2. Legal frameworks
2.7. Indicators for recognising suspicious transactions for banks
The Security Information Agency (hereinafter BIA) is a special organisation established under the Law on the Security Information Agency  holding the status of a legal entity. It is a part of a single security-intelligence system of the Republic of Serbia.
BIA also performs the tasks related to countering organised international crime. These tasks include detecting, investigating and documenting the most serious forms of organised crime with international dimension, e.g. drugs smuggling, illegal migration, and human trafficking, arms smuggling, money counterfeiting and money laundering, as well as the most serious forms of corruption linked to international organised crime. Special BIA activities and tasks are related to the prevention and suppression of internal and international terrorism. BIA has set up a unit against international organised crime dealing also with the prevention of money laundering and terrorism financing .
2.7. Indicators for recognising suspicious transactions for banks
With respect to combating financial crime, the banking sector of a country operates within the domestic legislative framework which undergoes the harmonisation with the international legal norms and standards on a daily basis. Legislative frameworks and standards are defined at the international level with a view to achieving a single international cooperation system, both in terms of prevention and repression.
At the EU level, each country is obliged to adopt the necessary legal and other measures which should ensure that immediate action is undertaken by the FIUs, or if necessary, by any other competent authority or body, in case of the existence of suspicion that a transaction is related to illegal financial activities, and money laundering, in particular, or that such transaction is suspended and prohibited for realisation, for the purposes of analysis and assessing the justifiability of the suspicion. Each EU country may limit such a measure to the cases where the suspicious transaction was reported on. Determining a maximum duration for any such suspension or prohibition of realisation is subject to relevant provisions of the domestic legislation.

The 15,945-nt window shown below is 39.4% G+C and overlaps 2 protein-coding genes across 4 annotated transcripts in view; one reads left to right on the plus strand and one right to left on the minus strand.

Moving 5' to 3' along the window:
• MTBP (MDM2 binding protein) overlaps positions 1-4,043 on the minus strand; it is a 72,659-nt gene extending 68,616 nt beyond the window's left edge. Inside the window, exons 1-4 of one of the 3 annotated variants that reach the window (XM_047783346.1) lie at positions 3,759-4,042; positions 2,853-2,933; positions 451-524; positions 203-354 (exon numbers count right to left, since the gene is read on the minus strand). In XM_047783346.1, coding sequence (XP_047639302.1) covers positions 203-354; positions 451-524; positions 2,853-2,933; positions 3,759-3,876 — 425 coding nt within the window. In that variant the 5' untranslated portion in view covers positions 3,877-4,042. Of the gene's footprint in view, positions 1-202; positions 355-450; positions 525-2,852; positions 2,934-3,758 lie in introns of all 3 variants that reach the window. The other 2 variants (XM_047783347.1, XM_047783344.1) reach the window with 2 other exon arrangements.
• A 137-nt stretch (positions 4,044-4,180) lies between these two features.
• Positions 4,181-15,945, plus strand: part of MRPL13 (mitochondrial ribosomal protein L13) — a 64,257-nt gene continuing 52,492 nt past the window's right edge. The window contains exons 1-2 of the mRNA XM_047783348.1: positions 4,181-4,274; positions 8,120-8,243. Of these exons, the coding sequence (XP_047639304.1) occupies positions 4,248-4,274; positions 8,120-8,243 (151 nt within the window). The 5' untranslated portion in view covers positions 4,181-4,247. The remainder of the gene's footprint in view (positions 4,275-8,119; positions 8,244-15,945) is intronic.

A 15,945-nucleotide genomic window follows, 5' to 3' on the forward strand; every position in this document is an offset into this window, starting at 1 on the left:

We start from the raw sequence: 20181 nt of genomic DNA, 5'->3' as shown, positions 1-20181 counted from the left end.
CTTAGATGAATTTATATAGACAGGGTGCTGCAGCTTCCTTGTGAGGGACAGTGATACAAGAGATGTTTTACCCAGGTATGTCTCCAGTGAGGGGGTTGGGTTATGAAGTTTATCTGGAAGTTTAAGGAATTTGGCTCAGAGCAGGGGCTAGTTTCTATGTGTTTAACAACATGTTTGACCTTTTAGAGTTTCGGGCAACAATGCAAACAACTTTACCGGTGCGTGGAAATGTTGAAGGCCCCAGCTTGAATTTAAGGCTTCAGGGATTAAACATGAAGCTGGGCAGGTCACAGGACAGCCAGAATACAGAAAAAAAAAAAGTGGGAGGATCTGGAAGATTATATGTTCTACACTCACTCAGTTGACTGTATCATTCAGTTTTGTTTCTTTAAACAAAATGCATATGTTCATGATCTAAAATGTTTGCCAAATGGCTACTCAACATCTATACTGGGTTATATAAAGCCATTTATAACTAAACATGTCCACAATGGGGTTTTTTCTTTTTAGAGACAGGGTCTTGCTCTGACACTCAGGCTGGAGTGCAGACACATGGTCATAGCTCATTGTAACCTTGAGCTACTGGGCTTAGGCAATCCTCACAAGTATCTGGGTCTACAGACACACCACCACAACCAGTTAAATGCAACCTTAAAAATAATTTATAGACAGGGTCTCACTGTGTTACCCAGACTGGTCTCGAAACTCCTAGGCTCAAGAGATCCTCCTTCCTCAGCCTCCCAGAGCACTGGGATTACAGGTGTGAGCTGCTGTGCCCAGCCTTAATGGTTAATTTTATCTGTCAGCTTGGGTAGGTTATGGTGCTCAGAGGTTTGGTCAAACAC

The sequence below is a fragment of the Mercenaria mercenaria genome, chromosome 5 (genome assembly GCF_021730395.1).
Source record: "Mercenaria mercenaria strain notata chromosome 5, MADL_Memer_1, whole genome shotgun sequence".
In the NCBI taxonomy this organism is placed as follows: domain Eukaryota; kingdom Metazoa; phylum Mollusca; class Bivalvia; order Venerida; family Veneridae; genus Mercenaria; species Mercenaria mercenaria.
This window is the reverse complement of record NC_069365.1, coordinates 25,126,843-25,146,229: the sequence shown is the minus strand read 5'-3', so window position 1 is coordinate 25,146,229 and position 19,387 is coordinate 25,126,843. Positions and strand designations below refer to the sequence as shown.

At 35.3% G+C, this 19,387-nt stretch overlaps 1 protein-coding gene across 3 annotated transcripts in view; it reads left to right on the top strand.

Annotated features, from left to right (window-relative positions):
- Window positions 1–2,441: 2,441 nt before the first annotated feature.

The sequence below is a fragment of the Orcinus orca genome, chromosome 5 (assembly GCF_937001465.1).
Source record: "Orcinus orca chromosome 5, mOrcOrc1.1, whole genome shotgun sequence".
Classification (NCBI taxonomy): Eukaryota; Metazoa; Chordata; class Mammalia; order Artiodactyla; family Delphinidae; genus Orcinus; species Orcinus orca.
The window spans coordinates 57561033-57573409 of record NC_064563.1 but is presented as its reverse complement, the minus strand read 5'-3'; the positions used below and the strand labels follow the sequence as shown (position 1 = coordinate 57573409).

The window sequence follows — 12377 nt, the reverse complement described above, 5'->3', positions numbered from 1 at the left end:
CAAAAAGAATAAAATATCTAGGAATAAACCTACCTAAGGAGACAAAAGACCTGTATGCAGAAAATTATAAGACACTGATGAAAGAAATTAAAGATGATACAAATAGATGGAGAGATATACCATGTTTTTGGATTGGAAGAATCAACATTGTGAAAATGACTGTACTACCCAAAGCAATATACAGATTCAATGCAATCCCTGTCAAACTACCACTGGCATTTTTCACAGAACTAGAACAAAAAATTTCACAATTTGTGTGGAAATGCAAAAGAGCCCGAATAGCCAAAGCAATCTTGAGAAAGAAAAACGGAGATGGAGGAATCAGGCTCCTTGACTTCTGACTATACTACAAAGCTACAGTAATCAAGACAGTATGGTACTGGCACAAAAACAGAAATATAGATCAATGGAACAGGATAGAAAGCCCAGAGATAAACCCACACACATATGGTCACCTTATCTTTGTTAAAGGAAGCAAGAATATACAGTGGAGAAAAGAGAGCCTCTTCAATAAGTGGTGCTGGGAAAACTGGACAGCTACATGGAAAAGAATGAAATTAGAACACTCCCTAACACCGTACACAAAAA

At the EU level, FIUs are obliged to develop the lists of indicators for identifying suspicious transactions related to terrorism financing, as well as the indicators for identifying the grounds of suspicion of the potential money laundering or terrorism financing (hereinafter: the
indicators), for bankers, obligors. These indicators are adopted and passed in a form of legal documents (typically, decrees) based on an umbrella law regulating the prevention of money laundering and terrorism financing.
CS: Republic Serbia: Indicators for recognising suspicious transactions for banks: 
1. Money deposits in the banking sector for which the obligor, in accordance with the Law on the Prevention of Money Laundering and Terrorism Financing 
(hereinafter: the Law) has no convincing information on the origin of the client’s money (the obligor has not been delivered convincing information and the data by the client, or as indicated by the risk assessment);
2. A client deposits the money for performing the investment-based transactions, in terms of purchasing the real estate, shares in a company, privatisation and the like, where the obligor possesses no convincing information on the origin of the money (or the client failed to submit these information to the obligor);
3. Cash or non-cash payments of natural persons in favour of natural persons, where one can conclude that such transactions lack the logical or economic justification, or the convincing information on the origin of the money;
4. Cash transactions carried out by a legal person for which there are reasons the suspect the origin of the money, based on the risk assessment performed by the obligor, in accordance with the Law;
5. The clients performing cash transactions suspected of evidently not being in the client’s interest, and the origin of the money is subject to suspicion;
6. Cash depositing or providing security for a third person by providing guarantees which lack convincing information or the origin of the money is subject to suspicion;
7. Transactions (cash and non-cash) where the money is transferred from the accounts of the legal persons to accounts of natural persons, withdrawn in cash immediately and the origin of money is subject to suspicion.
8. Transactions on basis of provided, received and repaid advance payments, where the client does not have substantial evidence on the origin of funds in accordance with the Law (e.g. advanced repayments justified by non-performed purchase and sales agreements);
9. A client is unemployed or has a bad reputation, yet is in possession of funds in the accounts or performs transactions for various purposes, and lacks appropriate evidence of the origin;
10. A client deposits cash and constantly provides the same explanation for the origin of these deposits, (revenues from sales of property, lease of business premises) when the purpose of the deposits and the origin of this money are suspected of being untruthful;